While greatly influenced by the policies of several national organizations with local affiliates, I get my direction and marching orders based on the needs and concerns of the people of my district. All politics are local! For those still questioning my motivation and loyalty, I sponsored the Voter I.D. legislation in the Senate on behalf of Black and Latino constituents concerned about voter fraud. They want the integrity of the system to be above reproach, and so do I.
For decades many of us have heard complaints about voter fraud. My state representative, Anastasia Williams, and her daughter, whom I represent in the Senate, had their vote stolen one election. There have been numerous anecdotal complaints that have spanned the last two decades that have been ignored. My question is, why are some so willing to sacrifice the voter integrity of our system on the altar of fear, while only being concerned about what may potentially happen?
I cannot accept the logic of those who dismiss this by saying that “there have been no formal complaints filed.” The old system was not set up to readily weed out fraud; and it would be very hard to prove. Moreover, winners on election night would soon forget about any fraud, while the losers’ concerns would be dismissed as sour grapes. We know that many rapes and other crimes go unreported. Does this mean that unreported rapes did not occur? We cannot allow the integrity of our system to be violated.
I had personally reached a point where I could no longer duck this issue. Little did I know at the time that I would become part of the national debate. I have been accused of being a “sell out” by many on the left, and defecting to the Tea Party. I have also been complimented by those on the right (although they feel that the R.I. law is too liberal).
My motivation, as I said, was in direct response to the concerns of my constituents (a majority of them Democrats in a majority minority community), who have complimented me for the passage of the Voter I.D. Law. It is important to note that there was little opposition to the legislation when it was heard before the Senate Judiciary Committee (only one group opposed it, the ACLU).
I can understand the concern of those in states that have a Republican-controlled legislature. I am also well aware of the opposition that President Obama is facing. But this is not the Jim Crow south of the 1960s, and Rhode Island has been traditionally a majority Democratic state for many decades. For this reason, the passage of the R.I. law was seen as an anomaly on the national landscape. But it is important to remember that the R.I. law incorporates provisions from the Indiana photo I.D. law that the U.S. Supreme Court upheld in 2008; and it includes a free state voter I.D. card for anyone who needs one. Furthermore, at the polls, if someone doesn’t have an I.D., they will be provided with a provisional ballot, and if the signature matches that of their registration card at the local board of canvassers, their vote will be counted.
You need an I.D. for just about everything today. When I applied for Social Security, I was told that checks are no longer mailed, and that I would have to go to a financial institution to set up an account for direct deposit. The bank required my I.D. (driver’s license). When released from the ACI, former prisoners are given an I.D. My formerly homeless cousin told me how the shelter he stayed at helped him get an I.D. so that he could get a free bus pass and participate in the social service network of programs.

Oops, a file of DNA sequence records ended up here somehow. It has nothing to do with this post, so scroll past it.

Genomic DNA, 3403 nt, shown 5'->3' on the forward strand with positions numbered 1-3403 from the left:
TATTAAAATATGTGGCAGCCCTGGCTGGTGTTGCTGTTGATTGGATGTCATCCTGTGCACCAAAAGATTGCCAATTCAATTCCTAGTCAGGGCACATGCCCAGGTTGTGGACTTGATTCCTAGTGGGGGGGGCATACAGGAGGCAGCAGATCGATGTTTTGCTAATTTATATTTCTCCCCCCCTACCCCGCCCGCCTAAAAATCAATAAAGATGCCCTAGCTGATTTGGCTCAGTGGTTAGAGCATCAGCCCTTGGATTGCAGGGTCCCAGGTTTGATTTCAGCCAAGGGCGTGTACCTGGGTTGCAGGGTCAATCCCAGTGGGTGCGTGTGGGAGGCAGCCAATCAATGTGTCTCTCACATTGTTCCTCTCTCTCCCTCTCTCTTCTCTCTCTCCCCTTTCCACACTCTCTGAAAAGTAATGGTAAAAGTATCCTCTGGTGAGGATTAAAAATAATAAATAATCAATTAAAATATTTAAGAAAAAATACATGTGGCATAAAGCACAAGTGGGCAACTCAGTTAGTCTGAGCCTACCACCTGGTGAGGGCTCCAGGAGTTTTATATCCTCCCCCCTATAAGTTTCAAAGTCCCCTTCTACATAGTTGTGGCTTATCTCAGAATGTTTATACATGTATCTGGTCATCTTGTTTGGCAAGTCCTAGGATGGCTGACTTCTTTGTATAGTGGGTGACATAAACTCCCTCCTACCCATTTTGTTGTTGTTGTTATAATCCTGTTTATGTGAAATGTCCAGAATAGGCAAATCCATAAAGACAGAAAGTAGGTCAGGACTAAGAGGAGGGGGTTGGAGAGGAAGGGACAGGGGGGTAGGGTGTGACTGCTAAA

Historically, when Black people know the rules of the game they follow them to the letter and participate in the process. I take exception to those who give credence to stereotypes about our alleged inability or limited intelligence to participate in the democratic process. Moreover, as a candidate, I will make certain that those supporting me have a voter I.D., or know about the provisional ballot.
This is not the time to play Chicken Little (the sky is falling; fear of potential disenfranchisement). Again, we cannot afford to sacrifice the integrity of the system on the altar of fear. I have written the Secretary of State and several advocates urging them to work together to properly implement this new law. One recommendation I made was to have a roving mobile van visit poor neighborhoods to accommodate those who need a free voter I.D. It would behoove the advocates to also meet with the Board of Elections with their input. Energies are needed from our local and national organizations to enhance voter registration and education and to make sure that poll workers are properly trained.
For me it is not about red or blue states, or who is on the right or who is on the left. It’s about doing the right thing! I would unashamedly and unabashedly take the same action, knowing that God knows my heart and my efforts on behalf of my constituents. It’s time to stop crying wolf and make the voter I.D. law work for those on both sides of this issue who want to insure the integrity of the system, while guarding against disenfranchisement. This is the goal that we all should have and now the challenge is to move beyond talk and take action.
Harold M. Metts is the State Senator from District 6, Providence, and was the principal Senate sponsor of the Voter ID legislation that was enacted this year. A seven-year member of the Senate, he previously served in the House of Representatives. He is a Deputy Majority Leader of the Senate, Vice Chair of the Senate Committee on Education and a member of the Senate Committee on Judiciary.